Among the Lewis models featured in the 1909 Lewis Motors catalogue was a water-cooled motorcycle with a ROC two-speed transmission. This two-speed conversion could be fitted to most machines, if somewhat clumsily as the conversion required replacing the entire back half of the motorcycle frame. For some machines this was as simple as unbolting the original rear end (one bolt at the rear of the engine plates, another at the seat lug) and bolting on the ROC conversion, but for the one-piece Chater Lea frame as used by Lewis some serious rebuilding was required.
By comparison, some of ROC's competitors (such as the NSU two-speed epicyclic pulley) could be fitted with little or no modification to the machine.
ROC motorcycles, and the ROC two-speed conversion, were products of A.W. Wall Ltd., Birmingham. From their period advertising, we see that their focus was on their rather eccentric long wheel base motorcycles, and their two-speed conversions. Typical is this advertisement from The Motor Cycle, 17th February 1909:
The similarity of the transmission to that of the 1909 Lewis-ROC is clear, but there is more to be learned from looking closely at the motor. Comparison with the 1909 3 1/2 h.p. Lewis shows that the motors are clearly from the same source, sharing the unusual features of the two-bolt exhaust mounting, circular timing chest with magneto drive from the inlet cam, and the unusual tappet guides.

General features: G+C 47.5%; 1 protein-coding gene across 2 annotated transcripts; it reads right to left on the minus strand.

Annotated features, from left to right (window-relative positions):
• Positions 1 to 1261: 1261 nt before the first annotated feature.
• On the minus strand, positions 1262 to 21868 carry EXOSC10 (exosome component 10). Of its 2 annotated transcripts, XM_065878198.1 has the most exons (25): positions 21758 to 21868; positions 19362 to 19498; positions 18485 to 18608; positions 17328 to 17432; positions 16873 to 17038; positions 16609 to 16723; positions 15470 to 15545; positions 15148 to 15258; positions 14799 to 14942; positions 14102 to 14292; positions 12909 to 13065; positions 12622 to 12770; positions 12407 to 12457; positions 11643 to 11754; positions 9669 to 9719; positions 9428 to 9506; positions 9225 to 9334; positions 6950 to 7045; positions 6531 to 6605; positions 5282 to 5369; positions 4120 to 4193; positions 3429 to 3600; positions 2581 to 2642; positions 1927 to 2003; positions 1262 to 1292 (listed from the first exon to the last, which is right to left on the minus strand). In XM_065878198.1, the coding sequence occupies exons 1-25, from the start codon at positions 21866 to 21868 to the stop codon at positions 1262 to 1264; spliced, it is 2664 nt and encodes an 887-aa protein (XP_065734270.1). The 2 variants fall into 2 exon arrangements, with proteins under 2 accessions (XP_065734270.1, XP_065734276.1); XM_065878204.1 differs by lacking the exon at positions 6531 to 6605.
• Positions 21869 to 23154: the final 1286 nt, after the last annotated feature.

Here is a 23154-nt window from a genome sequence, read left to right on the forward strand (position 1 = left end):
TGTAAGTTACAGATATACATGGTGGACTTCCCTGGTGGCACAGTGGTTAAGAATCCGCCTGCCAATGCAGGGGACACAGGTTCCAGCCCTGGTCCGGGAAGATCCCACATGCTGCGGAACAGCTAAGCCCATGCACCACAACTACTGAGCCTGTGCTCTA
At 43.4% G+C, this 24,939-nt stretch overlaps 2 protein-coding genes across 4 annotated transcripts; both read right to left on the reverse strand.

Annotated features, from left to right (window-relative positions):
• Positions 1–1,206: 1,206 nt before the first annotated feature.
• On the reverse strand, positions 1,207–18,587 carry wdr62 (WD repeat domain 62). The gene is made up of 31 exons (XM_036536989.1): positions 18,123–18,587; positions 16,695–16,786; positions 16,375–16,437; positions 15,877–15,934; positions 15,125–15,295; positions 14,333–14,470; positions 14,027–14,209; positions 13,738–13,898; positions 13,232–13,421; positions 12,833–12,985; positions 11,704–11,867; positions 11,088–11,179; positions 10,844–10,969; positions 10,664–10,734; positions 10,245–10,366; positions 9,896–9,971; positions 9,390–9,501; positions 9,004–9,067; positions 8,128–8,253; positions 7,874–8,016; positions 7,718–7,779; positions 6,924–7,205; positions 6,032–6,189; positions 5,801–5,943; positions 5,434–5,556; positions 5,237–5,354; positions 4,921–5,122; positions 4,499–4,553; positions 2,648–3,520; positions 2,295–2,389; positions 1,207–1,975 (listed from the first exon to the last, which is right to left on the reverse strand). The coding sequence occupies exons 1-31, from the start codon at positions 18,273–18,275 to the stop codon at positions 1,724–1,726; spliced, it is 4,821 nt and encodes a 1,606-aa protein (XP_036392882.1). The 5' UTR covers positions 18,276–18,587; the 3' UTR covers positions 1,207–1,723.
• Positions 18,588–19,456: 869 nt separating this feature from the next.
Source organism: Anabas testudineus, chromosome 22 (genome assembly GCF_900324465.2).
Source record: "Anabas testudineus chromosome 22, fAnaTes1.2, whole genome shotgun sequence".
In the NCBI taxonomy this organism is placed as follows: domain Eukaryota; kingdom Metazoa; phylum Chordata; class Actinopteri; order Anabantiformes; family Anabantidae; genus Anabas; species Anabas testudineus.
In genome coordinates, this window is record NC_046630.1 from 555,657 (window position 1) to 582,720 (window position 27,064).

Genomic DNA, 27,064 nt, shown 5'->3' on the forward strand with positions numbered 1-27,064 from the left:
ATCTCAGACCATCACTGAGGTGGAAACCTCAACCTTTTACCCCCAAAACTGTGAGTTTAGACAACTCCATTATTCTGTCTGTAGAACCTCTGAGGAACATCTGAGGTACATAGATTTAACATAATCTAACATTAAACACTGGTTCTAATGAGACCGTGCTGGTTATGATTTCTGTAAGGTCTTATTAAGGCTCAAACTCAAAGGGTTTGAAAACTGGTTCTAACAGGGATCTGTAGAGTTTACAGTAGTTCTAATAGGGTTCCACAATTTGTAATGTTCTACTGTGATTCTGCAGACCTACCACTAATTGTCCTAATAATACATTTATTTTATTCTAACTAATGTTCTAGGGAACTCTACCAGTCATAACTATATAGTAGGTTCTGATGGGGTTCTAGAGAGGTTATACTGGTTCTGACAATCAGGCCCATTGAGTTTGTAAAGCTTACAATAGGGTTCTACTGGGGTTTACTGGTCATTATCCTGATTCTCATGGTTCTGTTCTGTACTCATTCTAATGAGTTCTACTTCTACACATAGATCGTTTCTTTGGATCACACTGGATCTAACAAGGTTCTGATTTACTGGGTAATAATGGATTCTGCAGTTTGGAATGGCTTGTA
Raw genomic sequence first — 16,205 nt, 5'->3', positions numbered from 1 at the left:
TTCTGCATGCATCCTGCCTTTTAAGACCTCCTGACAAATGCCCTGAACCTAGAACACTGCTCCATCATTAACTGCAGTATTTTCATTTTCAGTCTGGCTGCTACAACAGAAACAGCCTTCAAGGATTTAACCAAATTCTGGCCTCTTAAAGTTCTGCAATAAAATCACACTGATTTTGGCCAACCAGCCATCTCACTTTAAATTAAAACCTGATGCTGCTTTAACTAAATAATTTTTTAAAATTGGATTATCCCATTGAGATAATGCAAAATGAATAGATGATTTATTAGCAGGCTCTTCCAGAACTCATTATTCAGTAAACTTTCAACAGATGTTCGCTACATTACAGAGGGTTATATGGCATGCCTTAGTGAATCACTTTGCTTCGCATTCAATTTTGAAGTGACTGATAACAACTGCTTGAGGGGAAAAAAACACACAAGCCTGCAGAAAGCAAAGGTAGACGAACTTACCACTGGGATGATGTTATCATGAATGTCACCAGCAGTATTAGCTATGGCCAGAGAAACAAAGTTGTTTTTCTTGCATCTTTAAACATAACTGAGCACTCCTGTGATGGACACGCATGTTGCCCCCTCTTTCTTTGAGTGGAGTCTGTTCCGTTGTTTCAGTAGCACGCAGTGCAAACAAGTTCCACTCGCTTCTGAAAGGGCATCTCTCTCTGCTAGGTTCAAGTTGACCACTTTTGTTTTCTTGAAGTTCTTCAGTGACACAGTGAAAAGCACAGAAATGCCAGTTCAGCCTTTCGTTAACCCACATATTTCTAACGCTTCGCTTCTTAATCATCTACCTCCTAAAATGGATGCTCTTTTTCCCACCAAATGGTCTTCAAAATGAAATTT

As used by ROC, the motor has "ROC" cast on the timing side, and "ROC A.W. Wall, Birmingham" on the drive side, but the Lewis version of the motor bears no maker's mark anywhere, save for the usual script "The Lewis" on the magneto chain cover. It is not known whether Wall built their own motors, but it seems likely that they did, and that they sold an unbranded version of it to Lewis in 1909.
The 5-6 h.p. twin mentioned in the 1909 advertisement above also provides piece in the Lewis puzzle. When we see it illustrated (as in this advertisement from Motor Cycling 31st January 1910) we see the same motor that powered the 1909 Lewis 5-6 h.p. twin.
Ideally we would have access to letters, ledgers and business records for Wall and Lewis, and we would be able to analyse the business relationship in detail. But we are not that lucky, and we'll have to make do with what sparse information we do have. Guessing, based on period reports, photographs and surviving parts, I'd say that the 3 1/2 h.p. "ROC" model was a minor part of Lewis output, with certainly fewer than 100 machines built between 1909 and early 1911. On the basis that the 1909 Lewis Motors catalogue provides the only evidence of the existence of the ROC two-speed water-cooled model and the ROC-powered 5-6 h.p. twin, we'd have to say that these were produced in very small numbers indeed.